A common childhood injury has been shown to slash school completion rates, adding to evidence that found being hospitalized can have a long-lasting effect on young people.
Published Babies talk more around human-made objects than natural ones (via sciencedaily.com) Original source
A new study suggests young children are more vocal when interacting with toys and household items, highlighting their importance for developing language skills.
Published Dads are key in supporting breastfeeding, safe infant sleep (via sciencedaily.com) Original source
Fathers can make a huge difference in whether an infant is breastfed and placed to sleep safely, according to a recent survey of new fathers.
Published High-quality child care contributes to later success in science, math (via sciencedaily.com) Original source
Children who receive high-quality child care as babies, toddlers and preschoolers do better in science, technology, engineering and math through high school, and that link is stronger among children from low-income backgrounds, according to new research.
Published Conflict in marriage less harmful for kids when dad keeps it constructive (via sciencedaily.com) Original source
Conflict is unavoidable in all marriages. When it erupts in families with children, stressed or angry parents may take their pain out on the kids, projecting their anger or withdrawing emotionally or physically. In the worst cases, children's socioemotional development can suffer. But the way parents, especially fathers, deal with marital conflict can make a difference to kids, according to a new study.
Published How caregiver speech shapes infant brain (via sciencedaily.com) Original source
New research shines light on how parents who talk more to their infants improve their children's brain development. Scientists used imaging and audio recordings to link early language skills to caregiver speech, delivering an affirming message that parents can greatly influence their child's linguistic growth in ways that are trackable in brain scans.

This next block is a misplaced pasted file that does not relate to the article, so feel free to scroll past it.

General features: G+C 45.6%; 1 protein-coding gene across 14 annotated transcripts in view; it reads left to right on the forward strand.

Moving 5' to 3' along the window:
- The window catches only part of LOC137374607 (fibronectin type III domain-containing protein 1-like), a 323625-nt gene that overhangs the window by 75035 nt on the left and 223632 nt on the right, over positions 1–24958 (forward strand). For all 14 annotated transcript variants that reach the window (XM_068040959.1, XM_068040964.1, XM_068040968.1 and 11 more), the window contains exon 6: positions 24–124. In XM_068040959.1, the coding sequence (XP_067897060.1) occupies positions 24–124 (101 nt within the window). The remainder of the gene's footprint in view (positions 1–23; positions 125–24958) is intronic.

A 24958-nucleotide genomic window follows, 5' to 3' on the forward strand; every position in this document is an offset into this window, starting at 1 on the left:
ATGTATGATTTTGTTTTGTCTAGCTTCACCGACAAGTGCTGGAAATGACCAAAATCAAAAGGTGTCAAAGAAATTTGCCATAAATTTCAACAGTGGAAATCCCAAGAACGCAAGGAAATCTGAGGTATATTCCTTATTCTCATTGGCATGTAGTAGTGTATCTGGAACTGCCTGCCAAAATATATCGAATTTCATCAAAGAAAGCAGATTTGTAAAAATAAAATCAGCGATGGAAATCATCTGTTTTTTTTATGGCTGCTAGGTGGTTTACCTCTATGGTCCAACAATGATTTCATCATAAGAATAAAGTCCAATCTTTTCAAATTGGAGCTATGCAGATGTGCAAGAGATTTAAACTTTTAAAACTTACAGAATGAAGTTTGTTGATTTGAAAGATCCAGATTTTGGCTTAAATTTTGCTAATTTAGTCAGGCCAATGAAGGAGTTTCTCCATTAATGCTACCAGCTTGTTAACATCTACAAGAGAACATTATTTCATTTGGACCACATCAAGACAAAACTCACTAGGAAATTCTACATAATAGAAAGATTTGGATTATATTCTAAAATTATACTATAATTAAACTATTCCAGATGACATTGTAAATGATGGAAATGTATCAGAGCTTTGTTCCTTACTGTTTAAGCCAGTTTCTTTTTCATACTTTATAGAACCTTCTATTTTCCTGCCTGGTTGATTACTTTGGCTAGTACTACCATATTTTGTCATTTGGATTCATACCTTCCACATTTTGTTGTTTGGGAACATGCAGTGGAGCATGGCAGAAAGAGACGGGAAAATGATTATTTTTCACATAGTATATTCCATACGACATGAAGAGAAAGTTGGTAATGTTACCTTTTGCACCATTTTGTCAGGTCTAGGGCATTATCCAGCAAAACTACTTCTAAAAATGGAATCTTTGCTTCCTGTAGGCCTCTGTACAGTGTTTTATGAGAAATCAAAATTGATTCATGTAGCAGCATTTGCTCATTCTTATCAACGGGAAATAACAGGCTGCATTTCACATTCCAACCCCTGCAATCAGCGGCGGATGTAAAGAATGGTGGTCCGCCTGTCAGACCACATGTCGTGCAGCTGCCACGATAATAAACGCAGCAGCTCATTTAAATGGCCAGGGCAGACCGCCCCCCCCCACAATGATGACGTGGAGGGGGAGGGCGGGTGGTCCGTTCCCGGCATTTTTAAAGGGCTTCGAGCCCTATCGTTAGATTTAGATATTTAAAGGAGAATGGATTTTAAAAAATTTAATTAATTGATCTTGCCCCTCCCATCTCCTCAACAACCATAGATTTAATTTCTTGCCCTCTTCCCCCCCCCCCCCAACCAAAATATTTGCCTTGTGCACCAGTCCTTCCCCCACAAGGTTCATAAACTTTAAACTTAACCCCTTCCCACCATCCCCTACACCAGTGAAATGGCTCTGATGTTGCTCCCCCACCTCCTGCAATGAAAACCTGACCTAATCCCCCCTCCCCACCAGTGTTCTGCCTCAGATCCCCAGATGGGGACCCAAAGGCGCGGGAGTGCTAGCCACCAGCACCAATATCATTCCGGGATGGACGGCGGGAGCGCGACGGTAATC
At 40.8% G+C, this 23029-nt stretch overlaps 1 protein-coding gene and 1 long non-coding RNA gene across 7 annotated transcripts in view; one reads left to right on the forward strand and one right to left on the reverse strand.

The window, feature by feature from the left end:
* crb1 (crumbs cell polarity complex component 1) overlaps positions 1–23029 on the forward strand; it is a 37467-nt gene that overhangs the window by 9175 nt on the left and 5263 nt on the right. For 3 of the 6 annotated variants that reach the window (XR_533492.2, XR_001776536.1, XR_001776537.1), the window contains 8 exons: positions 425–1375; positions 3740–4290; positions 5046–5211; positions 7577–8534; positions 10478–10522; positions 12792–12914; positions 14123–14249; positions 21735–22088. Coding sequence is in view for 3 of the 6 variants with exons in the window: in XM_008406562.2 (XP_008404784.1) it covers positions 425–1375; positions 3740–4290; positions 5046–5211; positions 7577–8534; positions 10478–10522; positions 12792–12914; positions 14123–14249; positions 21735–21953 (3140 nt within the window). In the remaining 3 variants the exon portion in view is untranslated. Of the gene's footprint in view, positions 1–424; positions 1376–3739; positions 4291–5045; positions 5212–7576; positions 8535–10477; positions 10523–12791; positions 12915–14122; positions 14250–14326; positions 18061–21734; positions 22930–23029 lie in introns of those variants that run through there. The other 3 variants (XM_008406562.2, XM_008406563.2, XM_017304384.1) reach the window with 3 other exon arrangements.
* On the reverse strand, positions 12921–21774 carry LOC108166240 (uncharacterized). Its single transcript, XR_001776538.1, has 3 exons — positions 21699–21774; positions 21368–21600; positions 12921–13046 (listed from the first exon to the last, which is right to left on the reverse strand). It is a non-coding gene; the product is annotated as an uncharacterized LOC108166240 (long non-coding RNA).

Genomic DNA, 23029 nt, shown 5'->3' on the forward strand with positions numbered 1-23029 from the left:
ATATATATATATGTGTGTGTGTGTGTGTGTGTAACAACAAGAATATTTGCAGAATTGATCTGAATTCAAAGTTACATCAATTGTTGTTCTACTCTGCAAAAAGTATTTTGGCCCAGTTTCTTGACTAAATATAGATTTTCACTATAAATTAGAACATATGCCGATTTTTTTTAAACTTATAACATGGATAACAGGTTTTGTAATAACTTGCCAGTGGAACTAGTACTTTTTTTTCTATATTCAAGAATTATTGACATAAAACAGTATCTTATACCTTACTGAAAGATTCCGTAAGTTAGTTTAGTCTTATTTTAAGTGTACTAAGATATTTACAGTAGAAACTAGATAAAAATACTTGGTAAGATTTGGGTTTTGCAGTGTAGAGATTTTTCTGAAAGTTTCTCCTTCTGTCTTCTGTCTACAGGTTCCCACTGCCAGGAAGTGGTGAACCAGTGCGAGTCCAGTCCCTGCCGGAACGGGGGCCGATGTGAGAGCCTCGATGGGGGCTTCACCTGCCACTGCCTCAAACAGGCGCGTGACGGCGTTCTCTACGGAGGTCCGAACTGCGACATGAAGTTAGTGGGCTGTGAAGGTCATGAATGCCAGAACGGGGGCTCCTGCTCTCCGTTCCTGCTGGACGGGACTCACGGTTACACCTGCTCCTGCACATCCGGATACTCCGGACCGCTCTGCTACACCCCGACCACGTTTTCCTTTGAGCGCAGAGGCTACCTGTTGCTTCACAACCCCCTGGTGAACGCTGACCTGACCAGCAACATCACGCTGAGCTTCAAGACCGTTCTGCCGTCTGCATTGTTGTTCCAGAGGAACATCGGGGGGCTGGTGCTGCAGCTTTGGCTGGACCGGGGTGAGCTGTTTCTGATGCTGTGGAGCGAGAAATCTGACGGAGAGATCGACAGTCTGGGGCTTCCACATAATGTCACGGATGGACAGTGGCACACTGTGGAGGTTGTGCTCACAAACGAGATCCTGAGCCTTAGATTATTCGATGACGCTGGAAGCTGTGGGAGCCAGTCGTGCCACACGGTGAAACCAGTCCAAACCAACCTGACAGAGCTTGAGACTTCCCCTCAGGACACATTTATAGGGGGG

Published Male babies 'talk' more in the first year than female babies do (via sciencedaily.com) Original source
Young babies make many squeals, vowel-like sounds, growls, and short word-like sounds such as 'ba' or 'aga.' Those precursors to speech or 'protophones' are later replaced with early words and, eventually, whole phrases and sentences. While some infants are naturally more 'talkative' than others, a new study confirms that there are differences between males and females in the number of those sounds.
Published Poor air quality linked to cognitive problems in babies (via sciencedaily.com) Original source
New research shows that poor air quality could be causing cognitive problems in babies and toddlers. A new study reveals an association between poor air quality in India and impaired cognition in infants under two. Without action, the negative impact on children's long-term brain development could have consequences for life.
Published Study finds early RSV infection linked to significantly increased risk of asthma in children (via sciencedaily.com) Original source
A new observational study has found that RSV infection in the first year of life is associated with a significantly increased risk of asthma in children. The study looks at the effects of RSV infections of all different severities on childhood asthma risk at a population level.
Published Research shows why some children may be slower to learn words (via sciencedaily.com) Original source
A new study investigates where toddlers look when they learn new words. It finds that children with larger vocabularies looked quickly towards objects when learning new words. Meanwhile, children who knew fewer words looked back and forth between objects and took more time. The research team say that their findings could help identify children with delays in language development at an earlier stage. Importantly, it means these children could be given earlier support to build their best vocabulary before starting school.